Nell Barber, an expelled PhD candidate in Biological Science, is exploring the fine line between poison and antidote. Surrounded by an ex, a best friend, a boyfriend, and a husband, the two scientists are tangled together at the center of a web of illicit relationships, grudges, and obsessions.
... a closed-system terrarium of a book. Contained and bewitching, Hex is a love letter, a diary, a scientific study of relationships and desire ... This concise novel is filled with these oddball turns of phrase and gratifying metaphors. Hex’s quotable, polished whimsy would be tiring in the hands of someone less skilled than Knight, but there’s a lush darkness here, and her tight, poetic language bolsters the novel’s intellectual New York hipster cool to become something more verdant, more unexpected ... Sentences take startling turns, and convention is paired with oddity, style with dirt ... tender and enchanting ... ultimately succeeds as a catalogue of desire, dependency, and attraction.
I came to Hex, Knight’s second novel, not knowing her previous work ... Meeting the novel on its own terms, then, without expectation, I struggled to gauge what exactly those terms were. There’s much that appears self-serious, even as it relishes the twee and bathetic. Nell might argue that, like a poison and its antidote, such opposites can be more alike than they are different; but it would take a better book than Hex to prove it ... As it is, the book’s wisest moments read like fortune cookies. The devotional format strains to contain a high volume of bit-part back stories and anecdotal asides that Nell, 'born observant,' records in lieu of scientific data. The gratuitous descriptions choke...and it can be hard to see the characters through all their quirks...moving about as though with lifeless stage direction and sending up convoluted thought bubbles in their every interaction ... Even consistency is sacrificed for style ... Some paragraphs begin promisingly, only to end in sentences that make you wish she’d quit while she was ahead ... Despite what the book jacket promises, then, Hex is about as 'spooky' as a creaky door that won’t stop creaking. If a spell is language that makes something happen, this one fails to make magic.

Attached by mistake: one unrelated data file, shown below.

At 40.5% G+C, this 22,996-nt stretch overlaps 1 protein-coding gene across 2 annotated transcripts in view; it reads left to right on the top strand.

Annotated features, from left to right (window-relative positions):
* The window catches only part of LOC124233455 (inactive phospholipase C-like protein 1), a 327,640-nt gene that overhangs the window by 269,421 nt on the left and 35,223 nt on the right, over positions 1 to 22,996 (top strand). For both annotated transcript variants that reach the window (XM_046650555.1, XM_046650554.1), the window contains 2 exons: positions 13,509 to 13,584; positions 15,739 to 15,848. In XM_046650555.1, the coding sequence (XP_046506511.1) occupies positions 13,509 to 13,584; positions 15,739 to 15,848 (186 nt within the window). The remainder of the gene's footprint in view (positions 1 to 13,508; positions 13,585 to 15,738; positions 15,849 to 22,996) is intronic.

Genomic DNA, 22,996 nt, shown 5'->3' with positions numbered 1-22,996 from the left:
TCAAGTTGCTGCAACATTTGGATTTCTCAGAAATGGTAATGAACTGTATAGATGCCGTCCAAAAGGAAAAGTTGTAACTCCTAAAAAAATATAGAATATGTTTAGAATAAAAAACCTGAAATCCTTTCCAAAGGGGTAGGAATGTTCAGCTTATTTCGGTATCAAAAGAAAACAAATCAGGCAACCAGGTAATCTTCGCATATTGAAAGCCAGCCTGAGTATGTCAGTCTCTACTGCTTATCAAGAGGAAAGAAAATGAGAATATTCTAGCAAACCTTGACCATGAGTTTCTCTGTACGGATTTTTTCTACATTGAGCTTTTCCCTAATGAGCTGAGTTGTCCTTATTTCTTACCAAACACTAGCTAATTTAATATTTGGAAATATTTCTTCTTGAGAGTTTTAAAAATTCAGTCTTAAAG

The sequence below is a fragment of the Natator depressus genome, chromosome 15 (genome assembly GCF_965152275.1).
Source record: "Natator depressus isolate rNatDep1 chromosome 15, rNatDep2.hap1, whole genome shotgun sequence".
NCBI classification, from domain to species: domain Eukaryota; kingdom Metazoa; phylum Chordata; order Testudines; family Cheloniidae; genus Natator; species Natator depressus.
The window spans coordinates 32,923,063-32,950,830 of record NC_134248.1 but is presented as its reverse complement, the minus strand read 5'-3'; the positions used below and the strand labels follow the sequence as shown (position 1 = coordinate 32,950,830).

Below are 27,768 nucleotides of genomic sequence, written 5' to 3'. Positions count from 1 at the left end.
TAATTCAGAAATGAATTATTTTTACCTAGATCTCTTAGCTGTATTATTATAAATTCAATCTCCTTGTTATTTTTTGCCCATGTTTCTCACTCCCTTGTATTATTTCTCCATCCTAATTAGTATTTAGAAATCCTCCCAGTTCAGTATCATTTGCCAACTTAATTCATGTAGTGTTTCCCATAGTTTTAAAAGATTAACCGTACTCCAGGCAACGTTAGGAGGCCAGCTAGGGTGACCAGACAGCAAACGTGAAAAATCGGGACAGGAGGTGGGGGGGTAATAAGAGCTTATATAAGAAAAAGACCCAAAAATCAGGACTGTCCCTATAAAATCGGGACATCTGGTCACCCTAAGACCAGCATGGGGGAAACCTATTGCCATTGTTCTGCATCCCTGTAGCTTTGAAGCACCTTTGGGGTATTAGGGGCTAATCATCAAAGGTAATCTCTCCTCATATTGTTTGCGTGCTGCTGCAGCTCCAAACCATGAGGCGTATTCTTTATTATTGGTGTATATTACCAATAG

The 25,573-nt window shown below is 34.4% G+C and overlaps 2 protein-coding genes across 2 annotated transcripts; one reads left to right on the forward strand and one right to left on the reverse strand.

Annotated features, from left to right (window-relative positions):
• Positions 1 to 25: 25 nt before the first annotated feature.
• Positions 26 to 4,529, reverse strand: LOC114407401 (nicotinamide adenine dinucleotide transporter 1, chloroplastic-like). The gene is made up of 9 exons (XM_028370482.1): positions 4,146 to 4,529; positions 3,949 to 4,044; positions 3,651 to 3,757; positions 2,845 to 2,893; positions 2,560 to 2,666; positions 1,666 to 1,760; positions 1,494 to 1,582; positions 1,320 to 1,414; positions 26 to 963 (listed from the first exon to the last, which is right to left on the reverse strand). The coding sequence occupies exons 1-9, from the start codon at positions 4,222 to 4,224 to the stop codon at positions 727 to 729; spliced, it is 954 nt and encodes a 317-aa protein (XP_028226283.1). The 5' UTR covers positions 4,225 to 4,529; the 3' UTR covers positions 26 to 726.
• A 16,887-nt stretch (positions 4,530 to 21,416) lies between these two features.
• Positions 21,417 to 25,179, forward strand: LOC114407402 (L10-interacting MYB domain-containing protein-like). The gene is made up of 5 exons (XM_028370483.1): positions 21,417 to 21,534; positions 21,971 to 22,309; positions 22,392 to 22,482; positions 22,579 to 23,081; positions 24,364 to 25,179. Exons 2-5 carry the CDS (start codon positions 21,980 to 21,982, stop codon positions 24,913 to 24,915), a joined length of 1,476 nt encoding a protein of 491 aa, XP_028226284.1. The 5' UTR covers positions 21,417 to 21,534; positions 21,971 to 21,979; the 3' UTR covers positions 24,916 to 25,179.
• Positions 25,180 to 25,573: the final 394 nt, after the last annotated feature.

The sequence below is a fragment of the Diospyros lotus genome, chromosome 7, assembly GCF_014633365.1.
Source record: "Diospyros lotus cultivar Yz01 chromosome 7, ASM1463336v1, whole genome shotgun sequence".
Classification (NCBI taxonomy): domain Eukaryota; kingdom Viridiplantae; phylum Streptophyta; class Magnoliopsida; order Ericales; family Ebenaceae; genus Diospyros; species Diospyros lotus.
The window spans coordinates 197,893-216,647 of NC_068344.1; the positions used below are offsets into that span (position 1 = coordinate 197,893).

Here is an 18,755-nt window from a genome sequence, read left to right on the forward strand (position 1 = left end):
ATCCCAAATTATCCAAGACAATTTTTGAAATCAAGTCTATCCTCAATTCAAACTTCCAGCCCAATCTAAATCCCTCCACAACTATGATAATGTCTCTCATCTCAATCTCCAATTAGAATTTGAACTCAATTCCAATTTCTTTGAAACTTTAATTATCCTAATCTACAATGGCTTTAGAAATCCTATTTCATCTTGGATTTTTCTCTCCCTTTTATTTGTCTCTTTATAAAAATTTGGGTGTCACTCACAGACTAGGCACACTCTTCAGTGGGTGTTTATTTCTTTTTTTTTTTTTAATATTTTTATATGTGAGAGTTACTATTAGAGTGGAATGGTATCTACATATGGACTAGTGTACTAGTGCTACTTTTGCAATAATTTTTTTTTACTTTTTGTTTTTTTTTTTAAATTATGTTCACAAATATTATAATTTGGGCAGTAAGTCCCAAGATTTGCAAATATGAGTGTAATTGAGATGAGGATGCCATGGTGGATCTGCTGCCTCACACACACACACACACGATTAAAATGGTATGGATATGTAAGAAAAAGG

We swirl through Nell’s thoughts and while sometimes strange, they feel intricately tied to the way many of us have experienced a love that is so overpowering and unattainable it seems to swallow us whole ... The working minds of Knight’s characters are simultaneously so precise that they feel scientific and so familiar to one’s own life experience that they feel magical. Nell is seemingly distracted at times but is actually astoundingly and delightfully perceptive, and she reveals the complex truths of this story deftly and easily ... With this small, powerful cast, Hex reels you in slowly, with easy introductions to the landscape of these characters’ relationships ... a book for those who feel adrift and solitary, for those who feel overwhelmed by themselves. Ultimately, it’s a story about harnessing what is out of control—and learning that perhaps the only way to control a poisonous thing is to first embrace it.